Audiences assemble. To no one’s surprise, “Avengers: Age Of Ultron” held the number one spot at the box office this weekend for the second week running. Though the blockbuster did fall 60% in week two, the movie still made an additional $77 million in North America. Marvel’s picture currently stands at $312 million domestically so far. While that’s a fantastic second week total, it’s actually down 16% from the original “The Avengers,” which was at $373 million after its first two weeks of release in 2012. But if the box-office is waning across the board domestically, and it is, internationally the grosses are going in the opposite direction.
‘Age Of Ultron’ is nearing the $900 million mark globally after three weeks of worldwide release ($874 million total). What does this mean exactly? More of the same narrative that we’ll likely see a continuation of over the next year: ‘Age Of Ultron’ will likely gross much more than the $895 million the inaugural film hauled in internationally in 2012, but domestically, the sequel will probably fall 25-30% short of the original. Can it match or surpass the $1.5 billion the film made globally? Considering it hasn’t opened in China or Japan yet, where it could easily make up for the domestic shortage, it’s definitely a good possibility.
Elsewhere at the box-office, Reese Witherspoon and Sofia Vergara went for broad laughs in 20th Century Fox’s “Hot Pursuit,” but the duo could only score mediocre grosses; $13 million from over 3000 screens (read our review. While obviously a counter-programming play, Marvel’s Avengers are still sucking up most of the moviegoing audiences. That was it as far as new wide releases, aside from IFC Films’s “The D Train,” which actually opened on more than 1,000 screens, an unusual move for the indie studio, but perhaps the broad comedy duo of Jack Black and James Marsden gave them a little mainstream hope.
Unfortunately, “The D Train” could not crack the top 10. The comedy took in about $469,000, for an incredibly dismal $465 per screen average (in fact it’s the worst per screen average of 2015 and the 15th lowest PSA ever according to this Box Office mojo Chart, which is probably not definitive, but still pretty comprehensive).
The rest of the box office was fairly indistinguishable — various pictures chugging along — but there were a few highlights. “Furious 7” hit the $1.466 billion mark. Universal‘s action film is still the fourth highest grossing film of all time and at this trajectory should be able to surpass “The Avengers” for the 3rd highest all-time spot. “Cinderella” crossed the $500 million mark midweek, and that’s been another slam dunk for Disney.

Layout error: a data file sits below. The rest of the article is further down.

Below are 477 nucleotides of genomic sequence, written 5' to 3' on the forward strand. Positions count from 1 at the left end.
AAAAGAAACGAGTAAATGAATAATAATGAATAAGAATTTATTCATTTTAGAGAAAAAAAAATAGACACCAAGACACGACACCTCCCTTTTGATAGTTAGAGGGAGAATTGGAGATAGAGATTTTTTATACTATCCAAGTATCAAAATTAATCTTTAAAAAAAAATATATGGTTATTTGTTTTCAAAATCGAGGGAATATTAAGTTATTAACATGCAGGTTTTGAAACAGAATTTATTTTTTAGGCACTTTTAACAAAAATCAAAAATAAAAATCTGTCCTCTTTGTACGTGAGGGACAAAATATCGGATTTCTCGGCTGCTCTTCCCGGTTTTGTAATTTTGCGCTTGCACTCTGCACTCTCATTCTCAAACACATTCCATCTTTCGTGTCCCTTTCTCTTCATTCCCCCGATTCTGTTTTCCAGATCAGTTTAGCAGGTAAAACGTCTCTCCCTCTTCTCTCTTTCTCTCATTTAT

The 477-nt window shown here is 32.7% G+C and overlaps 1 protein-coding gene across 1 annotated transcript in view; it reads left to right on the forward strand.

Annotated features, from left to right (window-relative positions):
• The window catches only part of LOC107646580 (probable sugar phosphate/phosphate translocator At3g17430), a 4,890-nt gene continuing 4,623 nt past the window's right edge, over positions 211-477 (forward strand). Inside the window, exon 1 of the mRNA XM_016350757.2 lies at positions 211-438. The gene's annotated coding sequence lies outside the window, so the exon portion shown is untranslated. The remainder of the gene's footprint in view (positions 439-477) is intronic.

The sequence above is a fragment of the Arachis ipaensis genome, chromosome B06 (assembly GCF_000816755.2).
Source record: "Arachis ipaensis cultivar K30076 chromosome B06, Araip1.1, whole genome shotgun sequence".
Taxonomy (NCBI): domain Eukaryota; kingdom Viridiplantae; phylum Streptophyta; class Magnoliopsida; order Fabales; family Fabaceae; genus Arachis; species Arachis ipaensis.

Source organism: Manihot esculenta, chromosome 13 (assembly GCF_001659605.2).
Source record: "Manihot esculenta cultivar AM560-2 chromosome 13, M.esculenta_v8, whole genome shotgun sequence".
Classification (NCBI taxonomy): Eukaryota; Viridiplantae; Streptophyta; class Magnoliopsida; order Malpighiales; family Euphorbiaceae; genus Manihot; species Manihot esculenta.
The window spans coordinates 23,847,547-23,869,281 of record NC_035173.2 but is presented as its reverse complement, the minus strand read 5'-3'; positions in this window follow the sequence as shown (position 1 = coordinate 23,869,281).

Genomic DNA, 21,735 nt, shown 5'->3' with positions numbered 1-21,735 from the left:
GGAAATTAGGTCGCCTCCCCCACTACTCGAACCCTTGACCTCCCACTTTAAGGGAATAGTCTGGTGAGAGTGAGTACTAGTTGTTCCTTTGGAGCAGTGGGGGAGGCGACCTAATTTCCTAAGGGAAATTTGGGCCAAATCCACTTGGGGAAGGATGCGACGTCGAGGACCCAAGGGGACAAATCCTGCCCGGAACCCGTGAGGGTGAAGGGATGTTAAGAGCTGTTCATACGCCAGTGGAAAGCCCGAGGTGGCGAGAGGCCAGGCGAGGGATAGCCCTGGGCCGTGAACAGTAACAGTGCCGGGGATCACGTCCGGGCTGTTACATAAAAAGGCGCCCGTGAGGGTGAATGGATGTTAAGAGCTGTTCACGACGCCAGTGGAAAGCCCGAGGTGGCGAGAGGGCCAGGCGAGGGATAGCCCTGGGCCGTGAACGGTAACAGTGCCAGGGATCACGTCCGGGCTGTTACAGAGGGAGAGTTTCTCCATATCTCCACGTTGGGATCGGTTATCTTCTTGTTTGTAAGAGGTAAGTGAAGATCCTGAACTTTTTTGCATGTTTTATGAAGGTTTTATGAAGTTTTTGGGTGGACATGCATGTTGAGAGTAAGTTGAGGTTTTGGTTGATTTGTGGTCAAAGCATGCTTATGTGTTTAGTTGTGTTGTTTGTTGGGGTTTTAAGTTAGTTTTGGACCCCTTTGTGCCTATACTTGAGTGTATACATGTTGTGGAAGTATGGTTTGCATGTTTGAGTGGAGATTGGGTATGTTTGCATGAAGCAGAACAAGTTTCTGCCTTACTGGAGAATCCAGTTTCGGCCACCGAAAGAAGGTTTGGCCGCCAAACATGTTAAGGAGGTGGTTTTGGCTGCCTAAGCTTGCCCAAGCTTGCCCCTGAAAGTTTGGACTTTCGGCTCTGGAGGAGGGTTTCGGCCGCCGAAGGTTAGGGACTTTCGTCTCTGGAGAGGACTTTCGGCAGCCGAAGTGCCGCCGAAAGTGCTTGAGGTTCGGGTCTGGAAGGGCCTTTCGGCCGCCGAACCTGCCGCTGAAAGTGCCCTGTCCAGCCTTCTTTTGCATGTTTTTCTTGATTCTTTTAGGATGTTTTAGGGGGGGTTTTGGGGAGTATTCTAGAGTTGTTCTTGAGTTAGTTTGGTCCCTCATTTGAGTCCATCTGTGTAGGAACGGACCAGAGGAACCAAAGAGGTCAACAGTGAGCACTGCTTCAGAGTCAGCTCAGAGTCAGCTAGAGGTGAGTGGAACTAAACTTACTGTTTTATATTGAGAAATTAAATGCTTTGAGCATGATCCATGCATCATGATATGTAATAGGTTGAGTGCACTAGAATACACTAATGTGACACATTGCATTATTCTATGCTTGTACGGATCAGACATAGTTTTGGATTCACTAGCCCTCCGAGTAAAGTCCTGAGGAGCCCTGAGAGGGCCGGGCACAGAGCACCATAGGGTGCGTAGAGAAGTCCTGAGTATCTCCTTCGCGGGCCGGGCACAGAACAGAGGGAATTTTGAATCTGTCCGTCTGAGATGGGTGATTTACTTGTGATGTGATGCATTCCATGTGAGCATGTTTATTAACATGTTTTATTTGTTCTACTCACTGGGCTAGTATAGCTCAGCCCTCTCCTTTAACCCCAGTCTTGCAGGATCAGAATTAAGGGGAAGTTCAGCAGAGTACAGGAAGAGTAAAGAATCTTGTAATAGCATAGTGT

A24‘s “Ex Machina” is turning into the indie success story of the year, even beyond the already successful indie horror “It Follows.” Going wide to 2,000 screens, the compelling sci-fi thriller jumped 52% and added another $3.4 million to a tally that is now over $15 million. This means the Alex Garland-directed and written effort is now the highest grossing A24 film domestically. The picture is also $7 million away from reaching the same record worldwide, and considering its strong word of mouth and picture-perfect platforming ascension, it seems like it should only take a few weeks to hit that mark. Indie studios take note.
In limited release, none of the indies that opened posted remarkable numbers. “5 Flights Up” grossed only $234K from 87 screens for a low $2,690 per screen average, and “Maggie,” the zombie movie starring Arnold Schwarzenegger, could only gross $131K from 79 screens for a very unexceptional $1,658 PSA (though the film was OnDemand at the same time; read our review). But there were a few indies that did fairly well: Sony Pictures Classics‘ “St. Laurent” scored $36,136 from 4 theaters for a good $9,034 PSA, Tribeca Films‘ “I Am Big Bird: The Caroll Spinney Story” landed a $10,150 PSA from one screen, and Janus‘ “The Apu Trilogy” — a seminal must-see work from the Indian auteur Satyajit Ray — grossed $16,300 at 1 theater in New York. Honestly, it’s one of the greatest trilogies of all time, so if you’re at all a cinephile and haven’t seen it, you need to put it on your must-watch list.
Lastly, “Pitch Perfect 2” is off to a good start; the movie nabbed ;$8.8 million from from Australia and New Zealand.
1. Avengers: Age of Ultron — $77,203,000 ($312,589,000)
2. Hot Pursuit — $13,300,000
3. The Age of Adaline — $5,600,000 ($31,529,000)
4. Furious 7 — $5,272,000 ($338,420,000)
5. Paul Blart: Mall Cop 2 — $5,190,000 ($58,075,000)
6. Ex Machina — $3,470,000 ($15,722,000)
7. Home — $3,000,000 ($162,116,000)
8. Woman in Gold — $1,652,000 ($26,978,000)
9. Cinderella — $1,574,000 ($196,166,000)
10. Unfriended — $1,412,000 ($30,943,000)